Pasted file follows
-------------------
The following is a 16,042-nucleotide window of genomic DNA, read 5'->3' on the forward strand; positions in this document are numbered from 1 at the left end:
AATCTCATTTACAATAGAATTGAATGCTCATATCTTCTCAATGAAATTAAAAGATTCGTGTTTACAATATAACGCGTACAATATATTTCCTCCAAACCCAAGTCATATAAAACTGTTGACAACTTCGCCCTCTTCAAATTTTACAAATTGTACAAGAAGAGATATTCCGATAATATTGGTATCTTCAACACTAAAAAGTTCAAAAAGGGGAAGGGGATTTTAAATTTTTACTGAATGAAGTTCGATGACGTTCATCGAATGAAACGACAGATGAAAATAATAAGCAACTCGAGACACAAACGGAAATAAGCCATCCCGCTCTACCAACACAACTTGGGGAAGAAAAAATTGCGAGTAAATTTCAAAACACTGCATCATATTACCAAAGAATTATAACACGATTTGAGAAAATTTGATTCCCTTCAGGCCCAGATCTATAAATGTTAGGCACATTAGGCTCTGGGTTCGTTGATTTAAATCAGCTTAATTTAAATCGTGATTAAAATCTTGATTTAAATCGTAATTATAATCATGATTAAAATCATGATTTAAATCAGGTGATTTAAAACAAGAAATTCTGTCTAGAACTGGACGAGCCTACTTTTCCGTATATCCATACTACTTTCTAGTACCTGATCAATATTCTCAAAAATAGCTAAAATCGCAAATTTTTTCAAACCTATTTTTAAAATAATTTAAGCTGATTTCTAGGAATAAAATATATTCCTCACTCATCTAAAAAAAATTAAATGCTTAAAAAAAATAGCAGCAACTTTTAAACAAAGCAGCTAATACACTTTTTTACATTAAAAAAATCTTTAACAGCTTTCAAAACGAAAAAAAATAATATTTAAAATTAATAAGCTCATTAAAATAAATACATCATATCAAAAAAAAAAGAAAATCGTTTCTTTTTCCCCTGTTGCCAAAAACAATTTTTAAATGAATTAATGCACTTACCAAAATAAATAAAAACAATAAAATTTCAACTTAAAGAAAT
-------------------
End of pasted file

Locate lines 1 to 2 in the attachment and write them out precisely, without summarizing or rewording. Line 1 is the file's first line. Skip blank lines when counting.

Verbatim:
The following is a 16,042-nucleotide window of genomic DNA, read 5'->3' on the forward strand; positions in this document are numbered from 1 at the left end:
AATCTCATTTACAATAGAATTGAATGCTCATATCTTCTCAATGAAATTAAAAGATTCGTGTTTACAATATAACGCGTACAATATATTTCCTCCAAACCCAAGTCATATAAAACTGTTGACAACTTCGCCCTCTTCAAATTTTACAAATTGTACAAGAAGAGATATTCCGATAATATTGGTATCTTCAACACTAAAAAGTTCAAAAAGGGGAAGGGGATTTTAAATTTTTACTGAATGAAGTTCGATGACGTTCATCGAATGAAACGACAGATGAAAATAATAAGCAACTCGAGACACAAACGGAAATAAGCCATCCCGCTCTACCAACACAACTTGGGGAAGAAAAAATTGCGAGTAAATTTCAAAACACTGCATCATATTACCAAAGAATTATAACACGATTTGAGAAAATTTGATTCCCTTCAGGCCCAGATCTATAAATGTTAGGCACATTAGGCTCTGGGTTCGTTGATTTAAATCAGCTTAATTTAAATCGTGATTAAAATCTTGATTTAAATCGTAATTATAATCATGATTAAAATCATGATTTAAATCAGGTGATTTAAAACAAGAAATTCTGTCTAGAACTGGACGAGCCTACTTTTCCGTATATCCATACTACTTTCTAGTACCTGATCAATATTCTCAAAAATAGCTAAAATCGCAAATTTTTTCAAACCTATTTTTAAAATAATTTAAGCTGATTTCTAGGAATAAAATATATTCCTCACTCATCTAAAAAAAATTAAATGCTTAAAAAAAATAGCAGCAACTTTTAAACAAAGCAGCTAATACACTTTTTTACATTAAAAAAATCTTTAACAGCTTTCAAAACGAAAAAAAATAATATTTAAAATTAATAAGCTCATTAAAATAAATACATCATATCAAAAAAAAAAGAAAATCGTTTCTTTTTCCCCTGTTGCCAAAAACAATTTTTAAATGAATTAATGCACTTACCAAAATAAATAAAAACAATAAAATTTCAACTTAAAGAAAT